Alternative facts and fake news, meet Alt-Twitter. In the last few days, a growing number of Twitter accounts have been started claiming to be the “alternative” or “rogue” voices of U.S. government workers and agencies.
It started with the brouhaha over tweets from two National Park Service accounts and the reaction to them from the White House.
An @AltNatParkSer account quickly sprang up claiming to be the “unofficial resistance team of U.S. National Park Service” and has to-date amassed 1.3 million followers — that’s three times as many followers and the legitimate @NatlParkService account.
The account says it’s run by environmental activists and journalists, not government workers, and that’s the case for many of the other alternative accounts that are now online.
Like the Alt US Forest Service, Rogue NASA, Alt CDC, and NOAA Uncensored, many of the tens of accounts appear to be set up by sympathizers to show support for science-focused agencies that are facing changes and restrictions under the new administration.
But not all.
Perhaps none is as daring as @RoguePOTUSStaff, which purports to come directly from the White House. It has been tweeting out overhead conversations and White House gossip to its 83,000 followers since Wednesday.
For anyone following presidential politics this week, it makes for juicy reading but — and this is important — no-one can say for sure whether any of it is real.
The bio on the account claims it is run by “the unofficial resistance team inside the White House,” but that’s all. The person or people running the account have been asked for verification but have declined to provide it.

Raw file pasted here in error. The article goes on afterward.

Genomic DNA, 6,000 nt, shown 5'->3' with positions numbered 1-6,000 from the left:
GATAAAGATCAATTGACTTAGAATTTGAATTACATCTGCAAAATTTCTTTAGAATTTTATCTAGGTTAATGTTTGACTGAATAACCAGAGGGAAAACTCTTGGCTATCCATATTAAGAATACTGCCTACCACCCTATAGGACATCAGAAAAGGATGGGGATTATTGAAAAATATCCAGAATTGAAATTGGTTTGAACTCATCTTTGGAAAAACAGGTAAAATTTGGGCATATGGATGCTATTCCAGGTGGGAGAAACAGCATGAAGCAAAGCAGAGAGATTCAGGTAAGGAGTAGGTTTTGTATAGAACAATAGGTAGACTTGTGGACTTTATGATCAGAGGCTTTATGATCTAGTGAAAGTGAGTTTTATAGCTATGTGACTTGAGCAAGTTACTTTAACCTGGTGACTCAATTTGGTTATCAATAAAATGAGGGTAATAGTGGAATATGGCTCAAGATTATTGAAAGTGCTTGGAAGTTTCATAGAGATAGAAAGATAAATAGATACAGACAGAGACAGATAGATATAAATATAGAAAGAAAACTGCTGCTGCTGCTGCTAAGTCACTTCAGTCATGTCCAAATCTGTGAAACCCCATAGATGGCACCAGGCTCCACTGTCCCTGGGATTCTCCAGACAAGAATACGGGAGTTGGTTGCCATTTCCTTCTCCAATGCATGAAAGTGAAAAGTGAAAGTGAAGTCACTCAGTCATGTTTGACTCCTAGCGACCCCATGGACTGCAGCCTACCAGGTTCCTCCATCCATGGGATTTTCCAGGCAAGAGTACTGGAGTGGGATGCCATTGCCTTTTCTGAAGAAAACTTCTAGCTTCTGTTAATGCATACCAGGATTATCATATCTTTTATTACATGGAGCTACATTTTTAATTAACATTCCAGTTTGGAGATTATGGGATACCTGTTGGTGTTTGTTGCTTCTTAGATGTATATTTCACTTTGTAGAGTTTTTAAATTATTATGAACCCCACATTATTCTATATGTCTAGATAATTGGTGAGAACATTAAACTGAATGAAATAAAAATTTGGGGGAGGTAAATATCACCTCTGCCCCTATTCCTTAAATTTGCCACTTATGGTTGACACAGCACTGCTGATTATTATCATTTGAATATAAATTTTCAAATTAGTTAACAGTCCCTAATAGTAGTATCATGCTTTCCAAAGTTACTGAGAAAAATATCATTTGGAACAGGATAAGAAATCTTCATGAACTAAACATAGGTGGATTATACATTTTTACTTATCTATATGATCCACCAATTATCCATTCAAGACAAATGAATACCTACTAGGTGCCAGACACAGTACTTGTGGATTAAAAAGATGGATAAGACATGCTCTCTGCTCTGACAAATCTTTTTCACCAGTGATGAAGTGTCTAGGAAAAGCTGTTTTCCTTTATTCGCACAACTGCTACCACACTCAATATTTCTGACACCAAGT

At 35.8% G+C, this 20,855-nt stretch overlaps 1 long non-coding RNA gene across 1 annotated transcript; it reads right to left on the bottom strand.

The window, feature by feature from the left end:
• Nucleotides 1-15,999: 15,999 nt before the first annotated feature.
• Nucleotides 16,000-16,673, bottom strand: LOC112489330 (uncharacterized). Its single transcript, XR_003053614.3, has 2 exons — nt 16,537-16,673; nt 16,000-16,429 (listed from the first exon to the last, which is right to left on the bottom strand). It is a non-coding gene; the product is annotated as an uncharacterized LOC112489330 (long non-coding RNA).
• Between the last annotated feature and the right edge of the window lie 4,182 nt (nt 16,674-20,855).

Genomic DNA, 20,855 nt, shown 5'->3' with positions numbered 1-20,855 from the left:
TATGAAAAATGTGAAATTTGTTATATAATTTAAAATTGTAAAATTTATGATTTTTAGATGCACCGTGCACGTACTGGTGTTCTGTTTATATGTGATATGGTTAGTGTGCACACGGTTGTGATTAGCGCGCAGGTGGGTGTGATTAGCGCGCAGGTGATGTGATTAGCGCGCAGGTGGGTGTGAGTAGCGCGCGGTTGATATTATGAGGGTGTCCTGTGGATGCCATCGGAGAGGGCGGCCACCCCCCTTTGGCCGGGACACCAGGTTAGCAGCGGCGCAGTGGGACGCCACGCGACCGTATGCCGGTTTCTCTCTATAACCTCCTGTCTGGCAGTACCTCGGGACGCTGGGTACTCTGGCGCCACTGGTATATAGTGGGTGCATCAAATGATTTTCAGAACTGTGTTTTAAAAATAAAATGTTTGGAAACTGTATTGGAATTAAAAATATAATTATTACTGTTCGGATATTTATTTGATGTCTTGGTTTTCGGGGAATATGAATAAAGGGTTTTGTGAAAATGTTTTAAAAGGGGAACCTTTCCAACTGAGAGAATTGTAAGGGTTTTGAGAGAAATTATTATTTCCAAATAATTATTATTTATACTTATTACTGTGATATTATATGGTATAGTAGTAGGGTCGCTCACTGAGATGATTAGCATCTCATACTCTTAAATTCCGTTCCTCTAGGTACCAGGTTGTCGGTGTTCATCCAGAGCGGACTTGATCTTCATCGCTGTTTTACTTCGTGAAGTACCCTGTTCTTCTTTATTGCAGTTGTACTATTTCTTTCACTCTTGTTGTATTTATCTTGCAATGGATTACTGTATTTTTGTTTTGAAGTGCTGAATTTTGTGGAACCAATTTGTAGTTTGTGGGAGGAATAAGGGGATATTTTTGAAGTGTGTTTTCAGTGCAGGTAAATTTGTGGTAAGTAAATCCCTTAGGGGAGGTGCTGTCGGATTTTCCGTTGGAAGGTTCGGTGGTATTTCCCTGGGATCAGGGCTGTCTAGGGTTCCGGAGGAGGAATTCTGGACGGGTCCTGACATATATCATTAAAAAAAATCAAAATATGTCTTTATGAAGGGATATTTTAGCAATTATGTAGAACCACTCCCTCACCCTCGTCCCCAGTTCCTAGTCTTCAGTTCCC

It’s worth remembering that the fake news stories that rose to prominence during the election campaign were written in a way to confirm suspicions or beliefs that a group of the electorate already held, and the same can be said of the RoguePOTUSStaff Twitter feed if the audience is scared and skeptical liberals.
But the account holder does at least appear to have some knowledge of government affairs, writing on Friday that the account could be a “violation of Hatch Act.”
The Hatch Act is legislation that prohibits government employees from engaging in political acts while on the job.
For now, the alternative accounts don’t represent a big challenge to official outlets. The government’s U.S. Digital Registry lists 3,347 official Twitter accounts, so the resistance has some way to go.